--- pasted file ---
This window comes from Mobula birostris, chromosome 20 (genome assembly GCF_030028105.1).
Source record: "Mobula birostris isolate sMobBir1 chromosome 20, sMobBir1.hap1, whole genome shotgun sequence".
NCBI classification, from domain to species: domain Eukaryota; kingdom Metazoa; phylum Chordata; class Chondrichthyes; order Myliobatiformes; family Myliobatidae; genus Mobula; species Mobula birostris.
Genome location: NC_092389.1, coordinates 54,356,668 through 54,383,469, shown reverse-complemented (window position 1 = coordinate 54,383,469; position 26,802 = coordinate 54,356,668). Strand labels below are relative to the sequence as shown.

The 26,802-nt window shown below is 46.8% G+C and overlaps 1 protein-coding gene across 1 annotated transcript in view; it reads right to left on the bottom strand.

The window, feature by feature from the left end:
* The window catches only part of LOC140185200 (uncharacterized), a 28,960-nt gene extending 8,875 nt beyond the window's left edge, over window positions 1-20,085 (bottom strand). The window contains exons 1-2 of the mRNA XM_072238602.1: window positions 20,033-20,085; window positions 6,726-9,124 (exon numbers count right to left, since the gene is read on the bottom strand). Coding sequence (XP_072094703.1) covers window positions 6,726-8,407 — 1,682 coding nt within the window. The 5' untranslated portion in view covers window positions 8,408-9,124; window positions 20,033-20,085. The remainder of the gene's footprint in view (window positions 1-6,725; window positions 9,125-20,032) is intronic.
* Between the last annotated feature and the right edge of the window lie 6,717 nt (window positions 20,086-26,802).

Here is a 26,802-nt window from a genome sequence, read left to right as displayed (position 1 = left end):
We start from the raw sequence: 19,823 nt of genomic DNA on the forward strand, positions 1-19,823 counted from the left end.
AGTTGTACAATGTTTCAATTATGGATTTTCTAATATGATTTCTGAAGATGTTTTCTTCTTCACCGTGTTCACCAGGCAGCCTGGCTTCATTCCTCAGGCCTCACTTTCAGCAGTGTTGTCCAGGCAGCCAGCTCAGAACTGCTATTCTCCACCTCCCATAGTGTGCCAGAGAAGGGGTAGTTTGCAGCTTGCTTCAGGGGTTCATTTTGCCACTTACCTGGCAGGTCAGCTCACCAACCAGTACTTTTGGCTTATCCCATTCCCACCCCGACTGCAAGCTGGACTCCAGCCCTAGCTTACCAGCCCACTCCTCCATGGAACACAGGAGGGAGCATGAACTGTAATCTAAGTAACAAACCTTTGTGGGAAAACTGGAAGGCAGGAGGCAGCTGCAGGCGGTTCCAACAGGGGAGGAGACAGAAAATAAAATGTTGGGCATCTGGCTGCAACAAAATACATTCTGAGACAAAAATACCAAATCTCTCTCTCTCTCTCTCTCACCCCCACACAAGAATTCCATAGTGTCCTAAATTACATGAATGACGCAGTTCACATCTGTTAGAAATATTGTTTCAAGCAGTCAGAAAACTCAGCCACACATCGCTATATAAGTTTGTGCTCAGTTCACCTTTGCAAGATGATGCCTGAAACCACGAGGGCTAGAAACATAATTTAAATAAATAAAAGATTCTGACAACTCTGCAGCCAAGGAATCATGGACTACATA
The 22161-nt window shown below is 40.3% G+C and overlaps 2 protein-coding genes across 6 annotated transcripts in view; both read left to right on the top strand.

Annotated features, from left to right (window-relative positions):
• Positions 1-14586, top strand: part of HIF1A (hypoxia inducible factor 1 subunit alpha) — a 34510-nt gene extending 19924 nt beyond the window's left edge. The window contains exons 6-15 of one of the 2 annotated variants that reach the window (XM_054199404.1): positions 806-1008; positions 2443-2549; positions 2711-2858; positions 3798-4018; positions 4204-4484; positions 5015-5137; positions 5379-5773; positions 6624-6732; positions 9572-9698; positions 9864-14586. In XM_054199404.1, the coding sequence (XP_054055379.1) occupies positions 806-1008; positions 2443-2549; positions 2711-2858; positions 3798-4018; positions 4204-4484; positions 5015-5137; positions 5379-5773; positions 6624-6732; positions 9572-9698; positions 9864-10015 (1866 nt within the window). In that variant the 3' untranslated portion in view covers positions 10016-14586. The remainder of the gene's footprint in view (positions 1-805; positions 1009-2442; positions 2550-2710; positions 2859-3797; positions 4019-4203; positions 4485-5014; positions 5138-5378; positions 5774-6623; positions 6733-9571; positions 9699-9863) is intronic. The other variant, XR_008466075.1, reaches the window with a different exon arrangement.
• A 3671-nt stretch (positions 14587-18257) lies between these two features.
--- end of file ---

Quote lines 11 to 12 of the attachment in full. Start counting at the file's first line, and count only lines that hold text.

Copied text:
AGTTGTACAATGTTTCAATTATGGATTTTCTAATATGATTTCTGAAGATGTTTTCTTCTTCACCGTGTTCACCAGGCAGCCTGGCTTCATTCCTCAGGCCTCACTTTCAGCAGTGTTGTCCAGGCAGCCAGCTCAGAACTGCTATTCTCCACCTCCCATAGTGTGCCAGAGAAGGGGTAGTTTGCAGCTTGCTTCAGGGGTTCATTTTGCCACTTACCTGGCAGGTCAGCTCACCAACCAGTACTTTTGGCTTATCCCATTCCCACCCCGACTGCAAGCTGGACTCCAGCCCTAGCTTACCAGCCCACTCCTCCATGGAACACAGGAGGGAGCATGAACTGTAATCTAAGTAACAAACCTTTGTGGGAAAACTGGAAGGCAGGAGGCAGCTGCAGGCGGTTCCAACAGGGGAGGAGACAGAAAATAAAATGTTGGGCATCTGGCTGCAACAAAATACATTCTGAGACAAAAATACCAAATCTCTCTCTCTCTCTCTCTCACCCCCACACAAGAATTCCATAGTGTCCTAAATTACATGAATGACGCAGTTCACATCTGTTAGAAATATTGTTTCAAGCAGTCAGAAAACTCAGCCACACATCGCTATATAAGTTTGTGCTCAGTTCACCTTTGCAAGATGATGCCTGAAACCACGAGGGCTAGAAACATAATTTAAATAAATAAAAGATTCTGACAACTCTGCAGCCAAGGAATCATGGACTACATA
The 22161-nt window shown below is 40.3% G+C and overlaps 2 protein-coding genes across 6 annotated transcripts in view; both read left to right on the top strand.